Southern University at New Orleans (SUNO) was founded as a branch unit of Southern University and Agricultural & Mechanical College in Baton Rouge (SUBR) by ACT 28 of the Extraordinary Session of the Louisiana Legislature on September 4, 1956.
On September 21, 1959, SUNO opened its doors on a 17-acre site located in historic Pontchartrain Park, a subdivision of primarily African American single-family residences in eastern New Orleans.
Established as an open community of learners, classes began with 158 freshmen, one building and a motivated faculty of 15. The University offered 10 courses in four academic disciplines: Humanities, Science, Social Science and Commerce.
Expansion and Change
Over the years, several events have affected SUNO’s direction. In January 1964, Virginia Cox Welch, a white high school teacher, filed a lawsuit in federal court against the Louisiana State Board of Education. The litigation, Civil Action No. 14217, resulted in the opening of the University to all individuals regardless of race or color. In 1975, by virtue of Article 8, Section 7 of the Louisiana Constitution of 1974, management of SUNO was transferred from the Louisiana State Board of Education to the newly created Board of Supervisors of Southern University. The new constitution also designated SUNO as a campus of the Southern University System, creating parity with the other Southern campuses.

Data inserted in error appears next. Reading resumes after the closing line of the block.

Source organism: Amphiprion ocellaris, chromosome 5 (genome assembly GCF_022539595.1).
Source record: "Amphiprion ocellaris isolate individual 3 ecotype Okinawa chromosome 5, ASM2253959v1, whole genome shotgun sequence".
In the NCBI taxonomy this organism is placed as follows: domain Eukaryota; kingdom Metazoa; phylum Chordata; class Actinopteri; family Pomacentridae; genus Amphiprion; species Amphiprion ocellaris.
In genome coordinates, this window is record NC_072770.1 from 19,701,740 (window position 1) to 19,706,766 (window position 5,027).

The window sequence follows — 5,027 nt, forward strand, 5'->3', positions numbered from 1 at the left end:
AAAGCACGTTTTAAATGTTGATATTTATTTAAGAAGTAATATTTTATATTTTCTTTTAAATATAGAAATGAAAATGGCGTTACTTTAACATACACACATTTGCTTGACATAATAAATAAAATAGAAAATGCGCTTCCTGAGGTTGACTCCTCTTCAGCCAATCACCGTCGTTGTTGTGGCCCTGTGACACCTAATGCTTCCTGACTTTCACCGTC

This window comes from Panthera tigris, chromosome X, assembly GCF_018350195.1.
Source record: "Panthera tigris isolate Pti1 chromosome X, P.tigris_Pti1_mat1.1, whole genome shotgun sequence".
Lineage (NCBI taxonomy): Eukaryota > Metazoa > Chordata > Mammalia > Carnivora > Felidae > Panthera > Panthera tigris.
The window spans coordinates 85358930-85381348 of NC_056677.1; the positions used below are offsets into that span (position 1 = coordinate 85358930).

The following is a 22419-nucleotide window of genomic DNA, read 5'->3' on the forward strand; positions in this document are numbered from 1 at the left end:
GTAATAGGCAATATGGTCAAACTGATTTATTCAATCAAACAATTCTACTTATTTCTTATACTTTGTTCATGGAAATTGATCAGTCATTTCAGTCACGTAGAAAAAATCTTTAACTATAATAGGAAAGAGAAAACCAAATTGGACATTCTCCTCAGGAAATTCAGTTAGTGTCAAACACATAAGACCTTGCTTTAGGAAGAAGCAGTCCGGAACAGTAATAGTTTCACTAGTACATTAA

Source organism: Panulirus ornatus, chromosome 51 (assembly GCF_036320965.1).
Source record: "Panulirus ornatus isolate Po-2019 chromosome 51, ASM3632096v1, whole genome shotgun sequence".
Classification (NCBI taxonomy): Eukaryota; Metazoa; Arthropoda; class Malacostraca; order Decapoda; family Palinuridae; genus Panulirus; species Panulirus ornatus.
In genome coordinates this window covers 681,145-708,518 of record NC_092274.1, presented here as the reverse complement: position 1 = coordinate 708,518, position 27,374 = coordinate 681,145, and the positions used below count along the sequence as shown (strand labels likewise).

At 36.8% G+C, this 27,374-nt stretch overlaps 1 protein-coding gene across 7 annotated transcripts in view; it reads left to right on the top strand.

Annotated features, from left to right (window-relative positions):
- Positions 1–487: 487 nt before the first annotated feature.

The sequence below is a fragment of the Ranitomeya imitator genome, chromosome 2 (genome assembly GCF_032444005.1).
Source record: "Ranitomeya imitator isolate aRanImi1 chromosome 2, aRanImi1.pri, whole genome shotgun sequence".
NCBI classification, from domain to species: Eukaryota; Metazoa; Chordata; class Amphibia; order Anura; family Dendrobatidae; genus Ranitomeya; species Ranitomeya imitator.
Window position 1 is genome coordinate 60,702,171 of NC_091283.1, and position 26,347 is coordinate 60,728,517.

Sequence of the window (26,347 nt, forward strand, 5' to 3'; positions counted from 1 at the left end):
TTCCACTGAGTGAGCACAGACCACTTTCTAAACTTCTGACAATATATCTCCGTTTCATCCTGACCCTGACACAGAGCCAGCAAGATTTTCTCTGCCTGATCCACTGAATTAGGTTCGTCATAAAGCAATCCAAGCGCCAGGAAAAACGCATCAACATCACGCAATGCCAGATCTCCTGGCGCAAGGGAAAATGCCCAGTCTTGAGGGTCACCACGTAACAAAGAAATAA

To this date, the Southern University System is the only Historically Black College and University (HCBU) system in the world.
On the heels of Hurricanes Katrina and Rita in 2005, all 11 of SUNO’s buildings were inundated with water. The University operated on the SUBR campus during the 2005 fall semester, and returned to New Orleans February 14, 2006. Despite projections that only 1,200 to 1,500 of the 3,600 students enrolled before the storm would return, more than 2,100 came back to continue their education on the new Lake Campus in trailers supplied by the Federal Emergency Management Agency (FEMA) and the U.S. Army Corps of Engineers.
With enrollment climbing faster than any other four-year institution, SUNO not only moved back to its original location, known as the Park Campus, in the winter of 2008, but it also experienced unprecedented growth.
The University built its first-ever student housing complex (2010), an Information Technology Center (2010) and a new College of Business & Public Administration building (2012) on the Lake Campus. It also began to renovate the University Center, Library and the first floor of the Bashful Administration Building. The renovations were complete in Fall 2014. The last of the FEMA trailers was hauled off the Lake Campus June 2, 2014. On January, 13, 2014, the University broke ground on the Small Business Incubator Center, which officially opened June 3, 2015
Rising in Triumph: New Construction Enhances Historic Campus
In November 2015, the University broke ground on the Millie M. Charles School of Social Work Building, the first of four buildings to be constructed with an $82 million disaster recovery grant from the Federal Emergency Management Agency (FEMA). In 2017, the University broke ground on the Natural Sciences Building and the Arts, Humanities and Social Sciences Building. Completed in December 2017, the new Millie M. Charles School of Social Work Building was dedicated Jan. 14, 2018. A new Education Building also is slated for construction.
The construction of these four buildings bodes well for SUNO's long-term future, and will greatly aid the University's mission of providing higher education opportunities to students in this city, state and beyond.